All posts filed under: Questions

pregnant woman sitting on bed and reading book

How do I manage being pregnant in a heatwave?

I thought it was a worth a practical post to focus on managing in a heatwave while being pregnant, so here’s a few ideas for you: light, loose clothing drink plenty of water shade and ventilation as much as possible use a fan at home & work and carry one with you as well use a high factor sun cream rest as much as possible, especially as your nights might be disturbed take a cool bath or shower use cold water spray to help you cool down try not to overdo it and avoid rushing around, as this could make you hot if you have swollen ankles – avoid standing for too long and wear comfy shoes listen to what you need and take it easy if you have a headache or feel dizzy if temperatures are due to be dangerously high, do you need to be out in it? are you able to be comfortable and safe at home? Signs of being dehydrated being thirsty being tired and sleepy wee is dark yellow and …

baby lying and sleeping

How can I keep my baby cool in the hot weather?

Here’s a few ideas to help during the heatwave… ventilation and shade try to keep your baby out of the sun close the curtains during the day to keep the heat out don’t cover your baby’s pram with a blanket – use a parasol or sunshade instead so the air can still circulate use a fan – you can also fan over ice cubes to circulate some cold air water cool baths, especially in the evening paddling pool in the shade during the day use a water spray and wet flannel if your baby is hot and uncomfortable offer water to drink to bottle-fed and older babies clothing reduce the bedding – this could mean changing to a thin sleeping bag or just using a sheet change their clothing to something light and loose or strip them down to a nappy if that makes them more comfortable other practical measures cuddles – some babies can be clingy because they feel uncomfortable older babies may want to be popped down on a cool mat breastfeed your …

antenatal classes

What are contractions and what can you do to manage them well?

We know that labour involves contractions but what are contractions? Your baby grows inside your uterus, which contains long muscles. In labour, these muscles need to shorten, to open and dilate the cervix. A contraction is the tightening of these uterus muscles which increase in frequency and intensity during labour and birth. The hormone oxytocin affects the pace and strength of contractions throughout labour and birth. The cervix responds to the oxytocin by opening when it is ripe and ready for labour. Oxytocin receptors across the uterus respond to the oxytocin by creating a contraction, which begins at the top of the uterus and then waves downwards. What are contractions: pattern and pace Every woman has their own pattern of contractions – typically they are about a minute long during established labour but this can vary, as can the pause in-between contractions. While contractions need to be strong and regular to be effective, there isn’t one pattern that is correct. Oxytocin is an essential part of labour and it has an influential role to play …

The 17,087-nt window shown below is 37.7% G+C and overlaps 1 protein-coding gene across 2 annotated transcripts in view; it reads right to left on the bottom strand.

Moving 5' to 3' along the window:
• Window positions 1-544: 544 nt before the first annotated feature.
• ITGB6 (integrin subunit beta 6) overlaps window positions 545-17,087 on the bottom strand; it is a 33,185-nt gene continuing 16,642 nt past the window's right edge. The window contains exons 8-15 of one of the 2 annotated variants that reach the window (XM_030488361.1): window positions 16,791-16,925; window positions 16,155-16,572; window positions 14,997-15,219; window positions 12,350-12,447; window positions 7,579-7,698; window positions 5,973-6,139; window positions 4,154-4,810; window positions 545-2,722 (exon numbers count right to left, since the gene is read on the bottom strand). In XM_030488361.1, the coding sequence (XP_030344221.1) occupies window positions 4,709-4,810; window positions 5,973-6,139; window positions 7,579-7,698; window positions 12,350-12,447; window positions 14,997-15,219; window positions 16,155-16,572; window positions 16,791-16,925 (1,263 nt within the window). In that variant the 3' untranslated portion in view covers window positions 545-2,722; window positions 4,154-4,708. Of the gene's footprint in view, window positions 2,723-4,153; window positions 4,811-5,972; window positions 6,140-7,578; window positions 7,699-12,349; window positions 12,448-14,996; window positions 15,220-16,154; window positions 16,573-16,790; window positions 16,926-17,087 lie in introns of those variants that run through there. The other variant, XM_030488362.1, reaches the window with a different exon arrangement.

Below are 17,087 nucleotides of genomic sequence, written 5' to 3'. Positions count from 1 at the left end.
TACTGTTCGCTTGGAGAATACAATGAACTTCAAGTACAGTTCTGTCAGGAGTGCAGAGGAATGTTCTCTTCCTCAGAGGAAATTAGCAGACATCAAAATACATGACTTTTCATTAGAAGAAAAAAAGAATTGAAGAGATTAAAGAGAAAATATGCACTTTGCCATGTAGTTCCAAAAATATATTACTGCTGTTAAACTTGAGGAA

pregnant woman using a laptop

Do I need a birthplan?

No! But a birthplan can be a powerful tool, it just needs to be realistic. Don’t actually expect to use a birthplan to plan or control because… it’s a way to communicate what matters to you it’s being included and informed it’s saying what your preferences are it’s saying what support you might need How to use a birthplan Writing a birthplan can help you to discuss, prepare and think about the birth of your baby, so you have the practical knowledge you need to be better informed for all births, not just your ideal birth. Include your partner so they are included and know more about how they can help and what you might need. You could also think of a birthplan as birth preferences, birth strategies or birth wishes. Or even as a letter to your midwife to say what could be useful for you, what matters to you and what you might need support with. Working with parents since 2002 Say hello…Instagram | Facebook Group | Linkedin

pregnancy cravings

I have heard that some pregnancy cravings are weird. Is this true?

Pregnancy cravings can be fabulously weird and wonderful and they can be pretty powerful with an over whelming urge to eat whatever it is you desire. It can vary from the healthier foods (fruit) to the not-so-healthy (sweets and fizzy drinks) with a range of odd combinations and non-foods (ice and clay) And you might not crave food at all – it could be all about smells. Here’s a selection of pregnancy cravings in your words… Double Deckers & bread. Nothing with too much flavour thank you very much! Sherbet Dib Dabs – couldn’t get enough of them Baby oranges and Mars Bar ice creams Ice lollies, cakes and sweets Clay Fruit Sponge chewing Pineapple Really cold water and apples Mint Magnums Broccoli and potato waffles Satsumas and cherry tomatoes Beetroot and ice cubes Blood oranges, sour strawberry laces and, erm, the small of rubber tyres in Halfords Capers, olives and anchovies Marmite as a dip for carrot sticks, pickled onions and cheese Chocolate milk and marmite toast Kiwi fruits and Big Macs Coco Pops …